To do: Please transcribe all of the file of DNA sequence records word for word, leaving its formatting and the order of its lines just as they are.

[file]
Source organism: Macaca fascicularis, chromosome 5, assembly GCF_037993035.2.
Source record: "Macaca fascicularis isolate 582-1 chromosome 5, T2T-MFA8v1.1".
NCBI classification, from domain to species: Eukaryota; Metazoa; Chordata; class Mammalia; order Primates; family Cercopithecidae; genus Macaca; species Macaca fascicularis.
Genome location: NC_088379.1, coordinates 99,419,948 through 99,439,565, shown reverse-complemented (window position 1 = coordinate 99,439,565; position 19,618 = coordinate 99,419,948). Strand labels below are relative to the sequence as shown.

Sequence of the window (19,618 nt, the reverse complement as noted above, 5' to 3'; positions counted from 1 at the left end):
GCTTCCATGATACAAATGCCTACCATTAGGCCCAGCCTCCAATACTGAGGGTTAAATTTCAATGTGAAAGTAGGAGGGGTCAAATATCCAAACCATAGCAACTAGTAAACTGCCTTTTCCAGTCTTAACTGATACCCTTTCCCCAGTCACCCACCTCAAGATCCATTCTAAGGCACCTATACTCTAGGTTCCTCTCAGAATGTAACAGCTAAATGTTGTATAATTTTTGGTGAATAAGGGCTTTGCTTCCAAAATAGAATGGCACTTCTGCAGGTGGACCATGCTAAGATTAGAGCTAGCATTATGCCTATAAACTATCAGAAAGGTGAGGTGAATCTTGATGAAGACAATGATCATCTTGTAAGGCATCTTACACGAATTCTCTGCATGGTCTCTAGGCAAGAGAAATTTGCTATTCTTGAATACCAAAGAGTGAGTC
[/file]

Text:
Source organism: Macaca fascicularis, chromosome 5, assembly GCF_037993035.2.
Source record: "Macaca fascicularis isolate 582-1 chromosome 5, T2T-MFA8v1.1".
NCBI classification, from domain to species: Eukaryota; Metazoa; Chordata; class Mammalia; order Primates; family Cercopithecidae; genus Macaca; species Macaca fascicularis.
Genome location: NC_088379.1, coordinates 99,419,948 through 99,439,565, shown reverse-complemented (window position 1 = coordinate 99,439,565; position 19,618 = coordinate 99,419,948). Strand labels below are relative to the sequence as shown.

Sequence of the window (19,618 nt, the reverse complement as noted above, 5' to 3'; positions counted from 1 at the left end):
GCTTCCATGATACAAATGCCTACCATTAGGCCCAGCCTCCAATACTGAGGGTTAAATTTCAATGTGAAAGTAGGAGGGGTCAAATATCCAAACCATAGCAACTAGTAAACTGCCTTTTCCAGTCTTAACTGATACCCTTTCCCCAGTCACCCACCTCAAGATCCATTCTAAGGCACCTATACTCTAGGTTCCTCTCAGAATGTAACAGCTAAATGTTGTATAATTTTTGGTGAATAAGGGCTTTGCTTCCAAAATAGAATGGCACTTCTGCAGGTGGACCATGCTAAGATTAGAGCTAGCATTATGCCTATAAACTATCAGAAAGGTGAGGTGAATCTTGATGAAGACAATGATCATCTTGTAAGGCATCTTACACGAATTCTCTGCATGGTCTCTAGGCAAGAGAAATTTGCTATTCTTGAATACCAAAGAGTGAGTC